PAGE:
As well-established funeral directors, Divinity Funerals Pty Ltd can help you to create a social gathering to honour the memory of the deceased and choose a funeral that’s right for you and the individual.

    I've never arranged a funeral before. What do I need to know?
    At some time in our lives, most of us will make, or assist in making, funeral arrangements. This will not be an easy time, but we offer these tips for planning:

    • Be an informed consumer and ask questions
    • Choose an independent funeral home and a licensed funeral director
    • Discuss all service and payment options during the funeral arrangements
    • Make sure you receive a copy of the funeral home's general price list
    • Be prepared, make decisions and organise details in advance 
    • Plan a personalised and meaningful ceremony to help you begin healing

    What do funeral directors do?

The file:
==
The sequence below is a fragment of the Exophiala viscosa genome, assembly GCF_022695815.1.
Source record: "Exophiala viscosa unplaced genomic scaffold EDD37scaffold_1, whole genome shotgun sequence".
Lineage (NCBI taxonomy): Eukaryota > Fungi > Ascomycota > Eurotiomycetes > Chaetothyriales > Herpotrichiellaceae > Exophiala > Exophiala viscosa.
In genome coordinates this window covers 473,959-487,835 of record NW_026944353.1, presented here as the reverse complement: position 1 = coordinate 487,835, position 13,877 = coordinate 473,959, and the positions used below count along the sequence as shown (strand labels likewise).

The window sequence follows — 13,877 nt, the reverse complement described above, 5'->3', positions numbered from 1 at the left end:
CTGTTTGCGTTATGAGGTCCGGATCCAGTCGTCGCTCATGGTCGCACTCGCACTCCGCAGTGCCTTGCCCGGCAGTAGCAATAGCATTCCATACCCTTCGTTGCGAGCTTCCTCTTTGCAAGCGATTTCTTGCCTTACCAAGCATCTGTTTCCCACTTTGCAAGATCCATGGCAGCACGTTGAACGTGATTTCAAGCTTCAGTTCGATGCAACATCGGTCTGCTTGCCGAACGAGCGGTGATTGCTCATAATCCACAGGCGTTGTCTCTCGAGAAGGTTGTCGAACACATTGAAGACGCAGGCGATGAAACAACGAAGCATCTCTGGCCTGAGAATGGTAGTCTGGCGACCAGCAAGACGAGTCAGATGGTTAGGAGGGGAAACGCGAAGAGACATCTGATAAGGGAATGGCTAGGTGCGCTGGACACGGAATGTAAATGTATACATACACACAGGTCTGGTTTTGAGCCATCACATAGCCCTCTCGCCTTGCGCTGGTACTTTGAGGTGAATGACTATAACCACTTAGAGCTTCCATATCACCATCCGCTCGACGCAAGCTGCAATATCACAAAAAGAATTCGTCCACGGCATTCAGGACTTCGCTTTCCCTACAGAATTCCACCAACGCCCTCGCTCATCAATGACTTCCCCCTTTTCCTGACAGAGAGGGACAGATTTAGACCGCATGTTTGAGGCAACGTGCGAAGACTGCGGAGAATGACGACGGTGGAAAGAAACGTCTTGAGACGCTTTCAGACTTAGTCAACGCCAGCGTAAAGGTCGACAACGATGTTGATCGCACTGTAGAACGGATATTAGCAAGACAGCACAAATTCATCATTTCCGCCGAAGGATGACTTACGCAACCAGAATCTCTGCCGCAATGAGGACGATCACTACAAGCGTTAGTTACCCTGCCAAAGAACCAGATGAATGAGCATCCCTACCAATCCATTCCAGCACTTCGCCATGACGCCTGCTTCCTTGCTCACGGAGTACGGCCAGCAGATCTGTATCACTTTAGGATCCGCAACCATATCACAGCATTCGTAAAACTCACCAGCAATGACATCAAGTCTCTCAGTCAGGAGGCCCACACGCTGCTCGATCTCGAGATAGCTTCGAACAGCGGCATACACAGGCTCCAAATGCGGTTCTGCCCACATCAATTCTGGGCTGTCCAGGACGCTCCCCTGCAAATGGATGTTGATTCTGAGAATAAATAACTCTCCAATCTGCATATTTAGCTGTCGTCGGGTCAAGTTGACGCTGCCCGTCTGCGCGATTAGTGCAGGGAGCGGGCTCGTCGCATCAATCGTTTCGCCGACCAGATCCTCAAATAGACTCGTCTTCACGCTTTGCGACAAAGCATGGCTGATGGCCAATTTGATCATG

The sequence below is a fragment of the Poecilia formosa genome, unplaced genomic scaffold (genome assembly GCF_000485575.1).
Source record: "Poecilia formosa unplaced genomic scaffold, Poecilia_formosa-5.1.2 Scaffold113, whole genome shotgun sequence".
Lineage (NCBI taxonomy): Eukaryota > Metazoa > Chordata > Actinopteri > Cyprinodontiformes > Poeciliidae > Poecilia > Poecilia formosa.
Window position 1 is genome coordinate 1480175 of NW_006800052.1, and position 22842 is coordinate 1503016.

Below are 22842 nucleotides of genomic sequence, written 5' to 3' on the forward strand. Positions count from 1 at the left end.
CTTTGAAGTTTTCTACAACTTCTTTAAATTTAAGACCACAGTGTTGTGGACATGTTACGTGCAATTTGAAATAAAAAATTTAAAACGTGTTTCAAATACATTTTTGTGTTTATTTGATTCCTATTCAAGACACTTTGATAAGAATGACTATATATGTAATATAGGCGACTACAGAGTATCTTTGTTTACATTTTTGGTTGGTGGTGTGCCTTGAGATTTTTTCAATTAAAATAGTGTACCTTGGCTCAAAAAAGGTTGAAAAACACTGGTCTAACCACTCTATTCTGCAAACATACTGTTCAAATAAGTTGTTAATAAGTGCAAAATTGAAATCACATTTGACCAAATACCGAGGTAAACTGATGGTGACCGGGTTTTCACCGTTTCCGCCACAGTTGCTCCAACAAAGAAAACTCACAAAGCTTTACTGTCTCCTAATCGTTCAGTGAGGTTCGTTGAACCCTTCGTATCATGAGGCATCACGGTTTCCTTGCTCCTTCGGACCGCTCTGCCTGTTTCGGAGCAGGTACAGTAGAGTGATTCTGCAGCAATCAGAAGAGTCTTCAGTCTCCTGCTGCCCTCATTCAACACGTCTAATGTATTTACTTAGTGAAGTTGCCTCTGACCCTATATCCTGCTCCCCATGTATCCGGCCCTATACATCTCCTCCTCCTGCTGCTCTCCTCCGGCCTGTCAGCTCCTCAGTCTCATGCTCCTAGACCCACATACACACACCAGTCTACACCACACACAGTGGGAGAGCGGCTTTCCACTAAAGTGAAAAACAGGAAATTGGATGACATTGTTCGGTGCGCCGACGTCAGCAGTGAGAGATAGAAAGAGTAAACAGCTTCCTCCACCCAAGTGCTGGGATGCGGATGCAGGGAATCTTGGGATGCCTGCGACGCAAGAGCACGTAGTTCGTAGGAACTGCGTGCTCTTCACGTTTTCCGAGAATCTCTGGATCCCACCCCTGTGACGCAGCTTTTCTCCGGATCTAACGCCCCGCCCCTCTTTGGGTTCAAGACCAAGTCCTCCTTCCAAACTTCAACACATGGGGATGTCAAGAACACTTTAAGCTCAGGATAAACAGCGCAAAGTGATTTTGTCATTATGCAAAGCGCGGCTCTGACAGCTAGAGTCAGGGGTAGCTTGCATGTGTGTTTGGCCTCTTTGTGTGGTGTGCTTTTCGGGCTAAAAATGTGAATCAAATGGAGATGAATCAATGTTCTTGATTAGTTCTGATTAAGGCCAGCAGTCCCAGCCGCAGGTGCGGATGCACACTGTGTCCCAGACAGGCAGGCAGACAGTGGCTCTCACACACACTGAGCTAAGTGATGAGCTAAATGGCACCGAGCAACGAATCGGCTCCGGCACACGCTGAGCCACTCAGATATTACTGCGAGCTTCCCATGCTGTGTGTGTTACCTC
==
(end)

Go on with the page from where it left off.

Funeral directors are caregivers and administrators. They make the arrangements for the transportation of the deceased, complete all necessary paperwork and implement the choices made by the family regarding the funeral and final disposition of the deceased.

    Not only are funeral directors listeners, advisors and supporters, they also have experience assisting the bereaved in coping with death. Experienced funeral directors are trained to answer questions about grief, recognise when a person is having difficulty coping, and recommend sources of professional help. To ensure you’re never alone throughout the grieving process, funeral directors also link family and friends with support groups at the funeral home or in the community.

    What types of funeral services exist?
    Every family is different, and not everyone wants the same type of funeral. There is no wrong or right funeral service. Funeral practices are influenced by religious and cultural traditions and by costs and personal preferences. These factors help determine whether the funeral will be elaborate or simple, public or private, religious or secular, and where it will be held. They also influence whether the body will be present at the funeral, if there will be a viewing or visitation, and if so, whether the casket will be open or closed and whether the remains will be buried or cremated.